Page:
It has been reported endlessly that black women are the fastest-growing group of entrepreneurs. Yet, many black women in business don’t get the shine that they deserve for their work. Of course, here at BLACK ENTERPRISE, our editors are committed to putting the spotlight on women who are breaking barriers in their respective industries.
Renae L. Bluitt, founder of Crush Media, is one of those women. Bluitt is also the executive producer of the documentary She Did That, which explores the intimate and intricate journeys of black women entrepreneurs.
Through the lens of the four main subjects Lisa Price, founder of Carol’s Daughter; Luvvie Ajayi, New York Times best-selling author, speaker, and digital strategist; Melissa Butler, founder of The Lip Bar; and Tonya Rapley, founder of My Fab Finance—viewers are able to get an up-close-and-personal look into what being a black woman entrepreneur entails. Highs and lows included.
She Did That. debuted at the Essence Festival during a private screening in 2018. Now, the film is available on Netflix, iTunes, Amazon, Target.com, Walmart.com, BarnesandNoble.com, and every major cable network’s ON DEMAND platform which includes Comcast, Spectrum, Xfinity, DIRECTV, and more.
In an interview with Forbes, Bluitt shared her ‘why’ for creating the film.
She Did That. is an extension of my blog titled “In Her Shoes” which gives readers an opportunity to walk in the shoes of their favorite women entrepreneurs. In 2016, after blogging for nearly a decade on the topic, I knew it was time to elevate the conversation and dig a little deeper. I wanted to explore entrepreneurship through a new medium, so after plenty of prayer and meditation, I decided that film was the medium I wanted to explore. I identified the women I wanted to feature, put together a team of talented creatives who were equally passionate about telling these stories and we started the pre-production process.”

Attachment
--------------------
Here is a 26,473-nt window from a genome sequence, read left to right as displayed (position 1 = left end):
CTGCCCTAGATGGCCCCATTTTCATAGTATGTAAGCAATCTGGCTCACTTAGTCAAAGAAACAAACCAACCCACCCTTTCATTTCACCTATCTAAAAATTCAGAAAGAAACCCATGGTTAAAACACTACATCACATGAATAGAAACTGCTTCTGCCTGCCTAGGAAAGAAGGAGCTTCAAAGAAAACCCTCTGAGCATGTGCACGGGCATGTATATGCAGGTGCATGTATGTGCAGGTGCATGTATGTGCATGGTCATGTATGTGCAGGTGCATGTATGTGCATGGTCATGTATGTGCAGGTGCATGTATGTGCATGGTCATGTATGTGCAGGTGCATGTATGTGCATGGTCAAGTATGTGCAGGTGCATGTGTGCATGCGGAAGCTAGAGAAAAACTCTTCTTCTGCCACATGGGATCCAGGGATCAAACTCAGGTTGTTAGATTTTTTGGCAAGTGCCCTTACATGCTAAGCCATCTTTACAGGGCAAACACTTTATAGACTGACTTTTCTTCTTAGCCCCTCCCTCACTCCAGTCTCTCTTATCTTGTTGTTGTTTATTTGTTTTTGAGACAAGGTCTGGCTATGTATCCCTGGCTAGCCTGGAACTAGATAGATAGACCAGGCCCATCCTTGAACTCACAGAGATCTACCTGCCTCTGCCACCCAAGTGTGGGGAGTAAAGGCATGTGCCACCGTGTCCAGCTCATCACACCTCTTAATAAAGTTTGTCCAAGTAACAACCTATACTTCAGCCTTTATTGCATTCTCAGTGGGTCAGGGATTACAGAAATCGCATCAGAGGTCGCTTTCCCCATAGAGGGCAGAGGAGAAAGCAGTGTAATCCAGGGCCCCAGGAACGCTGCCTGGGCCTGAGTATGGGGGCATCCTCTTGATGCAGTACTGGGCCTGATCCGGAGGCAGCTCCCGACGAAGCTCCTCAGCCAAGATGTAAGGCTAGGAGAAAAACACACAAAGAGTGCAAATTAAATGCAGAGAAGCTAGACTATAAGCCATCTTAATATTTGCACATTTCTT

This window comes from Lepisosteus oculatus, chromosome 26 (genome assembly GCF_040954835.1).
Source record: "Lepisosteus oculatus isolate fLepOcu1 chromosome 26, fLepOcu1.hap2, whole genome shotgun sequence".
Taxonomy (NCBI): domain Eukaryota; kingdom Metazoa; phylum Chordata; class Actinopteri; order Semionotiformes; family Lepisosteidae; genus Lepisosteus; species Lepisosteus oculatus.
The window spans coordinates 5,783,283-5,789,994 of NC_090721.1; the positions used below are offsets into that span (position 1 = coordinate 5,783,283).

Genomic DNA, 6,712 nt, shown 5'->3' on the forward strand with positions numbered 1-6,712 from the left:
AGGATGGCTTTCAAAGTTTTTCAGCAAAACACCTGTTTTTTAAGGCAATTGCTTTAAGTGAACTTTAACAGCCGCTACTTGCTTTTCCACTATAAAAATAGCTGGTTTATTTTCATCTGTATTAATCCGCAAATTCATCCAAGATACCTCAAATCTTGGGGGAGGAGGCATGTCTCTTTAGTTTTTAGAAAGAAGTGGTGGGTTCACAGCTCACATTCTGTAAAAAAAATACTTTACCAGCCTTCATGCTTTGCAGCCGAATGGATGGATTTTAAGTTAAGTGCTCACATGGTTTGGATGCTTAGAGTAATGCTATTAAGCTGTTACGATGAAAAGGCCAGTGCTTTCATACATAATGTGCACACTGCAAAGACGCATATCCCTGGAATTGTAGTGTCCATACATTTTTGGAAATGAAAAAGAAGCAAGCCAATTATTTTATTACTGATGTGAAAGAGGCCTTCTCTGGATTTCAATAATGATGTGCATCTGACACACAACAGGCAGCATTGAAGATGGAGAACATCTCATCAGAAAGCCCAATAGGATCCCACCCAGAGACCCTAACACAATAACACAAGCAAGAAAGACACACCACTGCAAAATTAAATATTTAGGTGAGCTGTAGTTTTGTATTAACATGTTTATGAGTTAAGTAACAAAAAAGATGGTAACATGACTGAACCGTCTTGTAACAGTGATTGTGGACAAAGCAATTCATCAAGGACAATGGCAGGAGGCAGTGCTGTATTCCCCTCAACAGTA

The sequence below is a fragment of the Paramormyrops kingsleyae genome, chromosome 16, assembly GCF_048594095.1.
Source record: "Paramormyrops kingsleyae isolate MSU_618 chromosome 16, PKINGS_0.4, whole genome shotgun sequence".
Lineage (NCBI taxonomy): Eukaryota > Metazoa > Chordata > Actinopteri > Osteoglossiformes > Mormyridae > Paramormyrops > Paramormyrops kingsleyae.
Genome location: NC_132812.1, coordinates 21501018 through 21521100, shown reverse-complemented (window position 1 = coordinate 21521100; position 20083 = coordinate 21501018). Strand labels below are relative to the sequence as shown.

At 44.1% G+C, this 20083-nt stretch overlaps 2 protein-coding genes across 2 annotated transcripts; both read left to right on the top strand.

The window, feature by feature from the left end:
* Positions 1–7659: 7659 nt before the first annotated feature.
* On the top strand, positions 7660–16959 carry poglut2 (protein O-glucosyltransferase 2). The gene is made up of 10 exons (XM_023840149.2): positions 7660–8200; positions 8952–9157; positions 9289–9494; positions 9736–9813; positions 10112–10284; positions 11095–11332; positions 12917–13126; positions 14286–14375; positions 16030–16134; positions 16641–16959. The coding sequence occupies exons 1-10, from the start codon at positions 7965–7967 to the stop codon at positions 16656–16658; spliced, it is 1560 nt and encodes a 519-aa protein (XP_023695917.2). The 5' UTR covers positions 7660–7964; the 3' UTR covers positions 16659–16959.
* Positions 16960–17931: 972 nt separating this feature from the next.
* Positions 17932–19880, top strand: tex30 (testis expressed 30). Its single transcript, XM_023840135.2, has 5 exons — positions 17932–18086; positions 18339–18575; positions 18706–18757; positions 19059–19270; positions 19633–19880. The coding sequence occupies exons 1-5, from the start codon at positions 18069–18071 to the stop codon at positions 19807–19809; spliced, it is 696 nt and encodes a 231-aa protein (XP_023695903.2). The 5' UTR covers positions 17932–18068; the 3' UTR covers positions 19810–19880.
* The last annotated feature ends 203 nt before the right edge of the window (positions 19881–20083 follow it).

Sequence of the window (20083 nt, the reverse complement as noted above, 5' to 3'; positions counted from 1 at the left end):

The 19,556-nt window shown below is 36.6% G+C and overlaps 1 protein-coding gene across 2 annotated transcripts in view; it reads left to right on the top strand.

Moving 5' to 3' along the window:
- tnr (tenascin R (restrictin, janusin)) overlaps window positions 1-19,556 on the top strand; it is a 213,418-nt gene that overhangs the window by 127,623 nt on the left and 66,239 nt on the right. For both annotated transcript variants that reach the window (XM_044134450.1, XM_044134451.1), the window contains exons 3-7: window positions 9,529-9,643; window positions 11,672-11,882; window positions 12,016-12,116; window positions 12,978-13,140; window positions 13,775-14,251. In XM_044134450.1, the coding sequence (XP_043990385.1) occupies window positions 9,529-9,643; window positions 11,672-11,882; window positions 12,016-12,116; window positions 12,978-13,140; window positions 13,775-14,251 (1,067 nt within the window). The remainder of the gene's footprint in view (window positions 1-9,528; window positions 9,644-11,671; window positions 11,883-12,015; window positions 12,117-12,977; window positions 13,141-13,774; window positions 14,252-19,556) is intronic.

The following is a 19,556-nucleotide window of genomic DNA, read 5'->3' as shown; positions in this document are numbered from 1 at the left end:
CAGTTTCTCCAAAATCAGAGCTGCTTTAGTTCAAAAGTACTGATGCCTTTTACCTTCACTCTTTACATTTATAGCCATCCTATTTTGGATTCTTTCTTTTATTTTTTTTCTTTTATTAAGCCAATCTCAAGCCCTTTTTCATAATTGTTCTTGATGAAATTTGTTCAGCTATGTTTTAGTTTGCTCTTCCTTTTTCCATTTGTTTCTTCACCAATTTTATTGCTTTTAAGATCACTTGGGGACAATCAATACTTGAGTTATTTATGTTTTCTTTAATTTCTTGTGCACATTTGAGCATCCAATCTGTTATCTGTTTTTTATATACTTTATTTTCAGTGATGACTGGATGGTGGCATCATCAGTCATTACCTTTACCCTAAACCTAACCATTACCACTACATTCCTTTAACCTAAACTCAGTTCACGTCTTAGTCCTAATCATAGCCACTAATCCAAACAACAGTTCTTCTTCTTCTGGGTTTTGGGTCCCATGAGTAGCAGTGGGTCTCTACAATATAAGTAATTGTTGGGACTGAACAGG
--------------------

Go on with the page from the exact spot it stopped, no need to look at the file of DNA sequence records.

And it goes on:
The film offers a fresh and holistic perspective on women in entrepreneurship. And it is a social and emotional learning experience for viewers.
During the Forbes interview, Bluitt also shared, “Entrepreneurship can be a lonely journey, particularly for black women who may not have the resources to hire a team. I want women to know that even the most successful women in business have experienced the challenges and obstacles they face while building their brands. We all make mistakes, learn from them, and stop to refuel or keep going even stronger. I want women to know they are not alone in their fears and the biggest takeaway is this— if the women in this film can do it, you can do it, too!”
Watch the trailer
5 Takeaways from She Did That.
- Black women set the standard for excellence in business and entrepreneurship.
- Your business idea is good enough—even when others do not understand your vision.
- Collaboration is an invaluable currency.
- You are not alone. And, it is OK to ask for help.
- Taking care of yourself while running a business is just as important as closing deals.
If you are looking for an inspiring watch on Netflix, be sure to tune into She Did That.!